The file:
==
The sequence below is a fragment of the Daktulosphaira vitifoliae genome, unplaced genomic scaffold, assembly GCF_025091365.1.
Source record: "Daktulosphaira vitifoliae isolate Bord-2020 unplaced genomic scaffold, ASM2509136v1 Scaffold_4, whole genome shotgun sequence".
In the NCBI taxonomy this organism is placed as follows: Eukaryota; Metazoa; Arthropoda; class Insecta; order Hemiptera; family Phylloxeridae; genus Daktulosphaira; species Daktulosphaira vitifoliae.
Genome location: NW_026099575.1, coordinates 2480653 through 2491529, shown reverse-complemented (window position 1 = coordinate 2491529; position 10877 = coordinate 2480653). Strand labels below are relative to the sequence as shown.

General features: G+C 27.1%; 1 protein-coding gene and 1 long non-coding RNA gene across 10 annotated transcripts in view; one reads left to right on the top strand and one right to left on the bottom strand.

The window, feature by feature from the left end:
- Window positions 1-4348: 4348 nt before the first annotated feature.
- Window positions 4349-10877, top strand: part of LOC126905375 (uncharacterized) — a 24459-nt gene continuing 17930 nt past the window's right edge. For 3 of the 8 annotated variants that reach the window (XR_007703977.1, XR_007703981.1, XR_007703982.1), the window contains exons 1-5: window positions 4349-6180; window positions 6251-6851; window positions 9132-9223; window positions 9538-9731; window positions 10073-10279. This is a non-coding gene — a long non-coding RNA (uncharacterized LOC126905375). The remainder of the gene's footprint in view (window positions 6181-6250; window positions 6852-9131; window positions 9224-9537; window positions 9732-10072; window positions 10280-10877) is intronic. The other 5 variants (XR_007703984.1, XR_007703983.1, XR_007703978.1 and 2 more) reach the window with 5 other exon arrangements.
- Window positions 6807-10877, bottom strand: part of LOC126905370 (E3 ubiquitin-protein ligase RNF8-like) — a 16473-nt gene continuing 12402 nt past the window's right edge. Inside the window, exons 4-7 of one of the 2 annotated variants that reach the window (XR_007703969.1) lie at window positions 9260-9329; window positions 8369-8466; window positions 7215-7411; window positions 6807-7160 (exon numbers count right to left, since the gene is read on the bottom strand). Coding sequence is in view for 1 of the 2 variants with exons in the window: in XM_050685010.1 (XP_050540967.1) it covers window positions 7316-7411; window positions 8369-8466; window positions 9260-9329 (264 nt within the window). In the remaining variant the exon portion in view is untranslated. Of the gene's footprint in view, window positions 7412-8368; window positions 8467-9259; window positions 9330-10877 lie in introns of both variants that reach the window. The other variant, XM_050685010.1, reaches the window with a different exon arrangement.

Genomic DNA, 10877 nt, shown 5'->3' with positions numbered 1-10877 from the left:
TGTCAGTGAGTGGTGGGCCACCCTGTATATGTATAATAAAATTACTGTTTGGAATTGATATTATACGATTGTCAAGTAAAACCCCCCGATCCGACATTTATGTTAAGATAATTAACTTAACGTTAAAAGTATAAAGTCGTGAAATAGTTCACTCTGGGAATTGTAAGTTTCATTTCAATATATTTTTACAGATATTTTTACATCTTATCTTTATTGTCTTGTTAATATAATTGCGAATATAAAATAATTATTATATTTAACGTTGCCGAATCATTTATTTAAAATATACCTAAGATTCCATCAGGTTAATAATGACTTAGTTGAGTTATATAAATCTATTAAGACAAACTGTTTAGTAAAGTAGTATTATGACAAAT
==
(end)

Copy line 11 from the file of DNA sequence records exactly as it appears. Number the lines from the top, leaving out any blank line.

TGTCAGTGAGTGGTGGGCCACCCTGTATATGTATAATAAAATTACTGTTTGGAATTGATATTATACGATTGTCAAGTAAAACCCCCCGATCCGACATTTATGTTAAGATAATTAACTTAACGTTAAAAGTATAAAGTCGTGAAATAGTTCACTCTGGGAATTGTAAGTTTCATTTCAATATATTTTTACAGATATTTTTACATCTTATCTTTATTGTCTTGTTAATATAATTGCGAATATAAAATAATTATTATATTTAACGTTGCCGAATCATTTATTTAAAATATACCTAAGATTCCATCAGGTTAATAATGACTTAGTTGAGTTATATAAATCTATTAAGACAAACTGTTTAGTAAAGTAGTATTATGACAAAT